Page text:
This week was far from ideal for me. Whereas most weeks I have a bit of a routine to my habits to keep a good balance, that routine has been all over the place. I’ve been sleeping too much, over-committed with appointments, and feeling every day like there’s not enough time. I was also slammed with two big revision projects that came in and required more time than usual (but on a positive note, one of them was the final review of the audio version of the Multihabit course, to launch soon on Listenable).
All that said, this little storm in the otherwise Zen-like calm I prefer has demonstrated another strength of the Multihabit system, which I will talk about today.
I call this principle degrees of freedom. It is key to eliminating the kinds of habit compulsions which might have left me feeling this week was a write-off.
For each habit you track, think of this as one degree of freedom. The more habits you track, the more degrees of freedom you have.
Consider the following three examples:
Person 1’s habits:
Person 2’s habits:
Person 3’s habits:
- Day job
At a glance, we might assume person 3 has too much on their plate.
However, in the Multihabit system, the opposite is true. To see why this is the case, let’s imagine my week from the outlook of each person.
In the case of person 1, with only writing, reading, to-do and workout, I would have had a “terrible” week. All the commitments, over-sleeping, and generally just feeling like I’m not getting enough done would have made me quite anxious.
Person 2 is a bit better. Whereas I felt a lot of anxiety this week, in actual fact my days had quite a bit of balance because, for instance, I made sure to end the day with some TV time. I kept up on my journaling. I managed to get in a workout when I realized I just wasn’t going to win the productivity game, but still wanted to win the wellness game.
Now, person 3 is by far the best for the kind of week I just had. Oversleeping? Well, that just means I tracked more time on my “sleep” habit. Being over-committed? Well, that just means I tracked extra time on my chores habit. Having lots of time that didn’t quite fit into the boxes of the habits I like to keep up? That just means I tracked more time on my “vacation” habit.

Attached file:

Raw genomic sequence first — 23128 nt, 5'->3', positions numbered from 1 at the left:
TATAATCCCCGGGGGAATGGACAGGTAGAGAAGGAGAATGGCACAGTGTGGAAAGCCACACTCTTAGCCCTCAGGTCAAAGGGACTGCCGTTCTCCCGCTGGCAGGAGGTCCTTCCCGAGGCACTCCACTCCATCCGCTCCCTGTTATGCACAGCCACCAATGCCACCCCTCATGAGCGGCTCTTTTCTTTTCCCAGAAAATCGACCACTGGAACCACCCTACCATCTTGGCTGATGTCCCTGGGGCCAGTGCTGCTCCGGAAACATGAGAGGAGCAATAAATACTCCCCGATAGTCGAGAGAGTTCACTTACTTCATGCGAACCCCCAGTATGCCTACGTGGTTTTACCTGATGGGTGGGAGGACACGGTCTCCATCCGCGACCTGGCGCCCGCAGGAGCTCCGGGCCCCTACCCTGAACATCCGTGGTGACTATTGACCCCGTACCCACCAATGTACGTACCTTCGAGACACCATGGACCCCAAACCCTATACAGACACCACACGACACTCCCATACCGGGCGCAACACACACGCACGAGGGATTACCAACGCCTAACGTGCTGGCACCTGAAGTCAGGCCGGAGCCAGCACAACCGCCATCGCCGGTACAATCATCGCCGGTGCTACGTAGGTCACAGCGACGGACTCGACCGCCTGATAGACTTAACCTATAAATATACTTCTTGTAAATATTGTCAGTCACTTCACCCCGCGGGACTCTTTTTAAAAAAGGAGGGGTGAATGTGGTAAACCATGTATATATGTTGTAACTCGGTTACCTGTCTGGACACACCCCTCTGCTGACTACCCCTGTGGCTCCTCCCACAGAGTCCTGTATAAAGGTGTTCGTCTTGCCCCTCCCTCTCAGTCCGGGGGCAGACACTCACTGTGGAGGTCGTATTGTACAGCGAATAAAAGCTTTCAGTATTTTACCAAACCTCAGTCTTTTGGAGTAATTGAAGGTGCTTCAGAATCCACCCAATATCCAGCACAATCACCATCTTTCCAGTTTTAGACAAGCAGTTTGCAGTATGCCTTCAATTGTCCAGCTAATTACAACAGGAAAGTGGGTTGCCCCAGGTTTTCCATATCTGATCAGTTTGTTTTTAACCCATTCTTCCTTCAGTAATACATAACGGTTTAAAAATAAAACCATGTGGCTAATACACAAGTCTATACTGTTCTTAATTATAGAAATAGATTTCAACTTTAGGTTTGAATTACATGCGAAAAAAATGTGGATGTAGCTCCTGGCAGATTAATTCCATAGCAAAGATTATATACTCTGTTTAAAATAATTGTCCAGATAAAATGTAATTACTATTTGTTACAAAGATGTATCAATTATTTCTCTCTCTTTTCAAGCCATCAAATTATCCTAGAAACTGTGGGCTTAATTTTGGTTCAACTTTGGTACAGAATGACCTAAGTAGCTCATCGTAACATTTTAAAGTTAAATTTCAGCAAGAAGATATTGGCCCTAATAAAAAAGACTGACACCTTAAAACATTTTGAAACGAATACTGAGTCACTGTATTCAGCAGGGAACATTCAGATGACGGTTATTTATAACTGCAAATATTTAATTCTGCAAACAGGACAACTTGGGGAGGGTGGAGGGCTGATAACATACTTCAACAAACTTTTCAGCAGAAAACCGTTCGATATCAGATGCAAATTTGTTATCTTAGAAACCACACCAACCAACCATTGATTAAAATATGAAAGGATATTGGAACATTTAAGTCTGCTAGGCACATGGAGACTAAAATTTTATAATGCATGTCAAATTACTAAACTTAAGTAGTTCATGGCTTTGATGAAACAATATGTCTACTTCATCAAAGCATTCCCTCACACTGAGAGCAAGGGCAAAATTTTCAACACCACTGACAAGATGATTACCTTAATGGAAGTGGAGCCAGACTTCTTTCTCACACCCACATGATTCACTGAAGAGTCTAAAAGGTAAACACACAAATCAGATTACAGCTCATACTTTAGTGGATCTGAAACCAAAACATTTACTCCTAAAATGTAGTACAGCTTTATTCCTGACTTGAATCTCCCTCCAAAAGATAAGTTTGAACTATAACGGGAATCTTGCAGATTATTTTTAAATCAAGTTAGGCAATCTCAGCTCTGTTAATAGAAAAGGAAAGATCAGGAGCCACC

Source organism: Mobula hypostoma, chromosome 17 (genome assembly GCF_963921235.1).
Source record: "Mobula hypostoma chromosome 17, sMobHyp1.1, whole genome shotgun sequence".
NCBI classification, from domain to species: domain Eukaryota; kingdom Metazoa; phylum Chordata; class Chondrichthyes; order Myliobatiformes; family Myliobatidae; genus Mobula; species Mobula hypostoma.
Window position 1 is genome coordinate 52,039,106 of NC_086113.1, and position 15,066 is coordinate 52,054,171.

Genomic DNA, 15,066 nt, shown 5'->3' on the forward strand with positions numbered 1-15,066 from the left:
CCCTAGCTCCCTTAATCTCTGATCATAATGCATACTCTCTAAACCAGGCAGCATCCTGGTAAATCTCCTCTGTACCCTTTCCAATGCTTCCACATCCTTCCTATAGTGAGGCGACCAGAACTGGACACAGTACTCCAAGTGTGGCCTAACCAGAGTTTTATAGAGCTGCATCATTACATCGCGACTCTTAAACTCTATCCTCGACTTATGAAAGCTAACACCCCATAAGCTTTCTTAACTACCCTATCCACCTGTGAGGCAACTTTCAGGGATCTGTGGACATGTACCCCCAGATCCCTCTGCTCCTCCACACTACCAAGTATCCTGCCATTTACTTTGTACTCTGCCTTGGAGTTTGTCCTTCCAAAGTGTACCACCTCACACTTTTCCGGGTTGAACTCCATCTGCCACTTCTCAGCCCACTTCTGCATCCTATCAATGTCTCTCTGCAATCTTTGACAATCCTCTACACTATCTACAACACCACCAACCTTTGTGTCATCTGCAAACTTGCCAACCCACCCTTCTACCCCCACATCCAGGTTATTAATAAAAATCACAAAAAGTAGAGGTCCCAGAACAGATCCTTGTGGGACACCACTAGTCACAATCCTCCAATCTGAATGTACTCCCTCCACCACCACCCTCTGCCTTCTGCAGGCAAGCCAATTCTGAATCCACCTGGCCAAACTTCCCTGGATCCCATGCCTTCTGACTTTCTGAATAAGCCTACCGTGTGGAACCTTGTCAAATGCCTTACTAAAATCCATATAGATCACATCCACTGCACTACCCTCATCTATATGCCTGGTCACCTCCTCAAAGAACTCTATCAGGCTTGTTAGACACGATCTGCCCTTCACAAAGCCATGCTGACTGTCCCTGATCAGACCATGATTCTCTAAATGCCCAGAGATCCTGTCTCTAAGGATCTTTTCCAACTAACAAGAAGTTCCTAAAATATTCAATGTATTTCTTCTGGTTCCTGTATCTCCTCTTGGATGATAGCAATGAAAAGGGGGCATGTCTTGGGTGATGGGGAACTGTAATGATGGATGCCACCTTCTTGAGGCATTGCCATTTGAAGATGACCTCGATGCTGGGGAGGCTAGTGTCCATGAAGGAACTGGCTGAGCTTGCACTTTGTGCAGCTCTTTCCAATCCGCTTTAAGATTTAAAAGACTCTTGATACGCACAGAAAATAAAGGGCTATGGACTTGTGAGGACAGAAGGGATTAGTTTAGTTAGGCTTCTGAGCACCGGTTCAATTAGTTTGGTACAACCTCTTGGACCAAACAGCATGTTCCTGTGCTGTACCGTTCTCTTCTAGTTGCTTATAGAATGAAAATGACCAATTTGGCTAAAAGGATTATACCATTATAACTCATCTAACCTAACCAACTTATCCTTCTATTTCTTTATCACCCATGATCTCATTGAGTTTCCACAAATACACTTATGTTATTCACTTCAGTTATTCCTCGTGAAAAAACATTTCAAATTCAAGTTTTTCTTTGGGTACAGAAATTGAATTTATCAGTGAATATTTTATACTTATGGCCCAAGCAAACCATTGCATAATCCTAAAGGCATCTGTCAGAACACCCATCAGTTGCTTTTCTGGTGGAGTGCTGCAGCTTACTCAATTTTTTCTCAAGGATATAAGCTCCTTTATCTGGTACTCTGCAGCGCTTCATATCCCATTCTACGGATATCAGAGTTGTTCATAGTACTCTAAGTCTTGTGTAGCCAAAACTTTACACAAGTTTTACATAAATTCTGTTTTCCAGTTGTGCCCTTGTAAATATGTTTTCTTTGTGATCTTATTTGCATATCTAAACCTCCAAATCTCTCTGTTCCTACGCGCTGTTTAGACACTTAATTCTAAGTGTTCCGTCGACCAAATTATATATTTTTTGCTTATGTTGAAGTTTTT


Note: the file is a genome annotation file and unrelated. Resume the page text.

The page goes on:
That last part is pretty big: one of the lessons for me this week was that I don’t take enough time off to just relax. Because I have this extra “vacation” habit, rather than feeling upset about the week, I instead learned more about myself and let go of lots of anxiety.
Since each habit can be thought of as a degree of freedom, the more you track, the more potential you have to step back from what you’re doing and assess what is really going on in your life.
Though it might look like person 3 has too much on their plate, this would only be true if person 3 felt a compulsion to put in time on every habit every day, without variation. What person 3 is actually doing though, with this diversified Multihabit approach, is creating a wide net to catch most of their daily time and see just where it lands on a given day.
Where this system gets even more powerful is in the bigger time perspective. Week after week, there is often variation in our habits. Over several weeks, the period of 1-2 months or more, or even a whole year, we get an even better idea what our patterns are.
We develop distance from habit compulsion that most habit-tracking systems don’t address.
So, though this week was “far from ideal” for me, and maybe had a few moments of stress, these were temporary moments which, like storm clouds against mountains, broke quickly. Instead of ending the week frustrated at how “unproductive” I was, I end it with wonderful perspective on how rejuvenating my vacation habit is, and as well, can appreciate that actually, I made some great progress. The Multihabit course for Listenable is now on its way to publication! I slept more than usual, but because I’ve been tracking sleep as a habit all year, I’ve changed all my perspectives on how much time I have “awake” in a day.
So actually, I got a lot done this week. It just wasn’t what I’m used to thinking I should get done. (Note that word “should” — as a good friend taught me once, there’s no use “should”-ing on yourself.)
I even discovered that it’s okay to take a day off piano now and then — but don’t tell my teacher I said that!
Every habit you track adds degrees of freedom to learn about yourself, and simply let go of unrealistic expectations.
Do you have a goal to spend more time on certain habits? Start not just by tracking them, but tracking the activities that surround them. Learn the art of always having a timer on and asking, “What habit mode am I in now?” Over time as you do this, the goal you have will become clearer, as you see not just how you do on that habit, but perhaps what else you spend your time on and what changes you might need to make — be these changes to how you spend your time elsewhere, or changes to your expectations on your particular habit goal.